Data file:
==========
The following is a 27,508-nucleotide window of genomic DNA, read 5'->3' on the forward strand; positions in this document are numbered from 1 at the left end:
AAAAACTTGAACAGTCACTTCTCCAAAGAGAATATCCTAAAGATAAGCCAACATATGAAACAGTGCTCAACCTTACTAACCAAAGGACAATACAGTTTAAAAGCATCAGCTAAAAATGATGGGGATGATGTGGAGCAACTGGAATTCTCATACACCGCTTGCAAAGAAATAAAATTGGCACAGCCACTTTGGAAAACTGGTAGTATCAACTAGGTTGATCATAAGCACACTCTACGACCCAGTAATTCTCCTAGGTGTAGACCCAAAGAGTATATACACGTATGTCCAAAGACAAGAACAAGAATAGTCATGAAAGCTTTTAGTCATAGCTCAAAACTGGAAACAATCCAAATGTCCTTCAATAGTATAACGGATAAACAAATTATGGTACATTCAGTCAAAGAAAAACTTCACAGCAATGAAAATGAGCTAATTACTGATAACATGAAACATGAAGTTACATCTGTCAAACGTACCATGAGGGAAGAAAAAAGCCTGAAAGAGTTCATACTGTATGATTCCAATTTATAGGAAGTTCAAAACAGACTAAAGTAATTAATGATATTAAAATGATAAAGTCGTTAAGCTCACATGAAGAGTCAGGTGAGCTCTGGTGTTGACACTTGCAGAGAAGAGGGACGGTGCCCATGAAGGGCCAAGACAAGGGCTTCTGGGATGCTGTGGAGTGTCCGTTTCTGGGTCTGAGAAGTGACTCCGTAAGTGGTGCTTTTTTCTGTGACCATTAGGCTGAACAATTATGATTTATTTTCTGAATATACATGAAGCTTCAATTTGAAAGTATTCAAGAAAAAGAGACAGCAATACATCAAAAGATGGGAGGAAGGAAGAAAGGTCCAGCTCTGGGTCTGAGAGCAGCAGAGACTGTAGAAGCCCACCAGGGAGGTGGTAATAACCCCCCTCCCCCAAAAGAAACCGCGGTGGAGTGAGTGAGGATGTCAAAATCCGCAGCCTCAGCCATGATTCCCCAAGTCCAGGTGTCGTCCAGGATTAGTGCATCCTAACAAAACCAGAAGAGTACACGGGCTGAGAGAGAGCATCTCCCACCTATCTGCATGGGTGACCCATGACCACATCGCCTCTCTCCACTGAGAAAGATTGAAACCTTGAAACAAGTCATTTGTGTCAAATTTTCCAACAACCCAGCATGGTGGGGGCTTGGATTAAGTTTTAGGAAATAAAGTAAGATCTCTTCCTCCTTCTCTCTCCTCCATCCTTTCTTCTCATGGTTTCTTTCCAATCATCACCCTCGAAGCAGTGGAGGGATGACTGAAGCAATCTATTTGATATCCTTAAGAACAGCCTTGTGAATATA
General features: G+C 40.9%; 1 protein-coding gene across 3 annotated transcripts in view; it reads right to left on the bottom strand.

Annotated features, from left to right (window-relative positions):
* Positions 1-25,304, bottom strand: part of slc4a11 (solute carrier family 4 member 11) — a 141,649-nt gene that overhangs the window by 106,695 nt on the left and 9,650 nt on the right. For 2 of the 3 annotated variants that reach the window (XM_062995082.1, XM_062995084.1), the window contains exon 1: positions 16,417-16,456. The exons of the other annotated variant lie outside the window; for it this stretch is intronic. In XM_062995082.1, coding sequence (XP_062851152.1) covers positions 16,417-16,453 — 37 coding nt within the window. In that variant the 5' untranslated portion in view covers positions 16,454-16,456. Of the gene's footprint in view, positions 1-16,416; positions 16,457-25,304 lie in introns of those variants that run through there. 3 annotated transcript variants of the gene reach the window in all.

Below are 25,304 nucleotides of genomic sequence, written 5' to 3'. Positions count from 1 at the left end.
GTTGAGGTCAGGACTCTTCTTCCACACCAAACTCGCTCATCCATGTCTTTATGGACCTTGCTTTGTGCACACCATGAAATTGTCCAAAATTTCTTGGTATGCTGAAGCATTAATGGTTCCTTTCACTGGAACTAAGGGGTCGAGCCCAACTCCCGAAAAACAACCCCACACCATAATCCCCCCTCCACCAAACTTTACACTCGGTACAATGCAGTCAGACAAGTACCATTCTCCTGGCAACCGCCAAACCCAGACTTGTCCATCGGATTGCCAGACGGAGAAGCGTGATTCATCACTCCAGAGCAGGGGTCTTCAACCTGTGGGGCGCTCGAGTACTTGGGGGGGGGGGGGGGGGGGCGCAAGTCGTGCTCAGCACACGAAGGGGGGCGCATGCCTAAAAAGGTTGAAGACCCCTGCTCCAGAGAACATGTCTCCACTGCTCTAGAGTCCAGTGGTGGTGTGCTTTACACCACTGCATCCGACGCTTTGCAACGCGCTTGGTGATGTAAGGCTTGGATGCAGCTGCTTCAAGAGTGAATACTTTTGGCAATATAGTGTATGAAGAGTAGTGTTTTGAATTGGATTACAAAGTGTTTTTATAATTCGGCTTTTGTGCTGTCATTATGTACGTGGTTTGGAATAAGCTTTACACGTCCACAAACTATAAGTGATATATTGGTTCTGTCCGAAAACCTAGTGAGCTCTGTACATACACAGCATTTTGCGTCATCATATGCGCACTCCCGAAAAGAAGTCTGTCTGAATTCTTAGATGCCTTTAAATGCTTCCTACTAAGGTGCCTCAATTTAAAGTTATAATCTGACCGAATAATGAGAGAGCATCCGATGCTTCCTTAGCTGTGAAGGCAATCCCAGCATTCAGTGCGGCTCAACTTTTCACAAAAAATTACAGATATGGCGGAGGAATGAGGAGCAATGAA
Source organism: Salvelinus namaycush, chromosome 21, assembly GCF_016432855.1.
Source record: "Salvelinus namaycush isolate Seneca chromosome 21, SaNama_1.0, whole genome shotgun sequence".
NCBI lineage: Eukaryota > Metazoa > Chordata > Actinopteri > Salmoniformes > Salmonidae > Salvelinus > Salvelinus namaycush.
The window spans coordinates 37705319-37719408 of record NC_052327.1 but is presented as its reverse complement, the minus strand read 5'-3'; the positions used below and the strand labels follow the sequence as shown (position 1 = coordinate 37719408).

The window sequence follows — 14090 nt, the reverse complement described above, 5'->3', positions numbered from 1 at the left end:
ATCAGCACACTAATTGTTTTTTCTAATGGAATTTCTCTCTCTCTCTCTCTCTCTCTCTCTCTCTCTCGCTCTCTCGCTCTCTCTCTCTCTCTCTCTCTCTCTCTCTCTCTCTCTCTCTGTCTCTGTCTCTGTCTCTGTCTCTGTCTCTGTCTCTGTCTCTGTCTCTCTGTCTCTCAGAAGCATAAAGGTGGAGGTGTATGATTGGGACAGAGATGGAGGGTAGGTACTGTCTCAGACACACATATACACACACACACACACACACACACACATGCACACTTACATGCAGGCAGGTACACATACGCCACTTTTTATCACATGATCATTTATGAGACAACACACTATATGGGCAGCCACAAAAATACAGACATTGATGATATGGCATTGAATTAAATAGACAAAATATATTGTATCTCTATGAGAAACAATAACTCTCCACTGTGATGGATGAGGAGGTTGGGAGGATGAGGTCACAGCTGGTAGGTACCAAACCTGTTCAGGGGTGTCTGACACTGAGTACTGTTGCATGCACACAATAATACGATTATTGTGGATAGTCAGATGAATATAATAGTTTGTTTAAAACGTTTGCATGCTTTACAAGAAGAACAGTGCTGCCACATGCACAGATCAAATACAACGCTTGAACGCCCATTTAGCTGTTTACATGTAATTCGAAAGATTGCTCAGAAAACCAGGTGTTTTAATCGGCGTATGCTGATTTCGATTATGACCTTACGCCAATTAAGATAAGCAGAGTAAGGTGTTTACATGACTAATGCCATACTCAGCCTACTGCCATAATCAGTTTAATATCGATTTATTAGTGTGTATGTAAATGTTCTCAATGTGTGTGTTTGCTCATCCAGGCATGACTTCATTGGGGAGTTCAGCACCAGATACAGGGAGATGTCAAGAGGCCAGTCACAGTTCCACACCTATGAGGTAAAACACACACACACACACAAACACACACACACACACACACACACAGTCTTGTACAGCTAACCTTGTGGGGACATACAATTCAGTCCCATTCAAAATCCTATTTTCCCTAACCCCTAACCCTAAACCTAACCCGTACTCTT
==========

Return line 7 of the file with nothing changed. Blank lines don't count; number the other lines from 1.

GTTGAGGTCAGGACTCTTCTTCCACACCAAACTCGCTCATCCATGTCTTTATGGACCTTGCTTTGTGCACACCATGAAATTGTCCAAAATTTCTTGGTATGCTGAAGCATTAATGGTTCCTTTCACTGGAACTAAGGGGTCGAGCCCAACTCCCGAAAAACAACCCCACACCATAATCCCCCCTCCACCAAACTTTACACTCGGTACAATGCAGTCAGACAAGTACCATTCTCCTGGCAACCGCCAAACCCAGACTTGTCCATCGGATTGCCAGACGGAGAAGCGTGATTCATCACTCCAGAGCAGGGGTCTTCAACCTGTGGGGCGCTCGAGTACTTGGGGGGGGGGGGGGGGGGGCGCAAGTCGTGCTCAGCACACGAAGGGGGGCGCATGCCTAAAAAGGTTGAAGACCCCTGCTCCAGAGAACATGTCTCCACTGCTCTAGAGTCCAGTGGTGGTGTGCTTTACACCACTGCATCCGACGCTTTGCAACGCGCTTGGTGATGTAAGGCTTGGATGCAGCTGCTTCAAGAGTGAATACTTTTGGCAATATAGTGTATGAAGAGTAGTGTTTTGAATTGGATTACAAAGTGTTTTTATAATTCGGCTTTTGTGCTGTCATTATGTACGTGGTTTGGAATAAGCTTTACACGTCCACAAACTATAAGTGATATATTGGTTCTGTCCGAAAACCTAGTGAGCTCTGTACATACACAGCATTTTGCGTCATCATATGCGCACTCCCGAAAAGAAGTCTGTCTGAATTCTTAGATGCCTTTAAATGCTTCCTACTAAGGTGCCTCAATTTAAAGTTATAATCTGACCGAATAATGAGAGAGCATCCGATGCTTCCTTAGCTGTGAAGGCAATCCCAGCATTCAGTGCGGCTCAACTTTTCACAAAAAATTACAGATATGGCGGAGGAATGAGGAGCAATGAA